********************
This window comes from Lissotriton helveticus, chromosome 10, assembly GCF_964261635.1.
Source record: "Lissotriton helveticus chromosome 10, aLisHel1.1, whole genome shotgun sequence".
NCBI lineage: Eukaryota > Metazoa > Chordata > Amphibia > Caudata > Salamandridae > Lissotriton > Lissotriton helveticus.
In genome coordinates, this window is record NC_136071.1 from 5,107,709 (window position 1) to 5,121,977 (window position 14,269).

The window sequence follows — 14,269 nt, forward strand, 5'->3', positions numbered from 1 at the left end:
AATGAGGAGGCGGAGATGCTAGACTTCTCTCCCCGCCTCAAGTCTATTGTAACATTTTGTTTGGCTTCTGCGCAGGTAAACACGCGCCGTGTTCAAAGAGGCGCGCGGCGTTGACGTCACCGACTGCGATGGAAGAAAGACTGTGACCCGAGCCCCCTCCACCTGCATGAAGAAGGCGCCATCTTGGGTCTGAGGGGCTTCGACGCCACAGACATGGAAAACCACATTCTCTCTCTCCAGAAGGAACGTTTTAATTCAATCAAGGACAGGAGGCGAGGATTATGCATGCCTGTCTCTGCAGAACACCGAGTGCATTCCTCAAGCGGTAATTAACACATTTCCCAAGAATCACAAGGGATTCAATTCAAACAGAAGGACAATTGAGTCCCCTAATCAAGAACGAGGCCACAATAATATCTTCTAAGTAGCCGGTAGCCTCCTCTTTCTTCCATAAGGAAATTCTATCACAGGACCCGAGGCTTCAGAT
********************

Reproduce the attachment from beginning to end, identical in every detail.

This window comes from Lissotriton helveticus, chromosome 10, assembly GCF_964261635.1.
Source record: "Lissotriton helveticus chromosome 10, aLisHel1.1, whole genome shotgun sequence".
NCBI lineage: Eukaryota > Metazoa > Chordata > Amphibia > Caudata > Salamandridae > Lissotriton > Lissotriton helveticus.
In genome coordinates, this window is record NC_136071.1 from 5,107,709 (window position 1) to 5,121,977 (window position 14,269).

The window sequence follows — 14,269 nt, forward strand, 5'->3', positions numbered from 1 at the left end:
AATGAGGAGGCGGAGATGCTAGACTTCTCTCCCCGCCTCAAGTCTATTGTAACATTTTGTTTGGCTTCTGCGCAGGTAAACACGCGCCGTGTTCAAAGAGGCGCGCGGCGTTGACGTCACCGACTGCGATGGAAGAAAGACTGTGACCCGAGCCCCCTCCACCTGCATGAAGAAGGCGCCATCTTGGGTCTGAGGGGCTTCGACGCCACAGACATGGAAAACCACATTCTCTCTCTCCAGAAGGAACGTTTTAATTCAATCAAGGACAGGAGGCGAGGATTATGCATGCCTGTCTCTGCAGAACACCGAGTGCATTCCTCAAGCGGTAATTAACACATTTCCCAAGAATCACAAGGGATTCAATTCAAACAGAAGGACAATTGAGTCCCCTAATCAAGAACGAGGCCACAATAATATCTTCTAAGTAGCCGGTAGCCTCCTCTTTCTTCCATAAGGAAATTCTATCACAGGACCCGAGGCTTCAGAT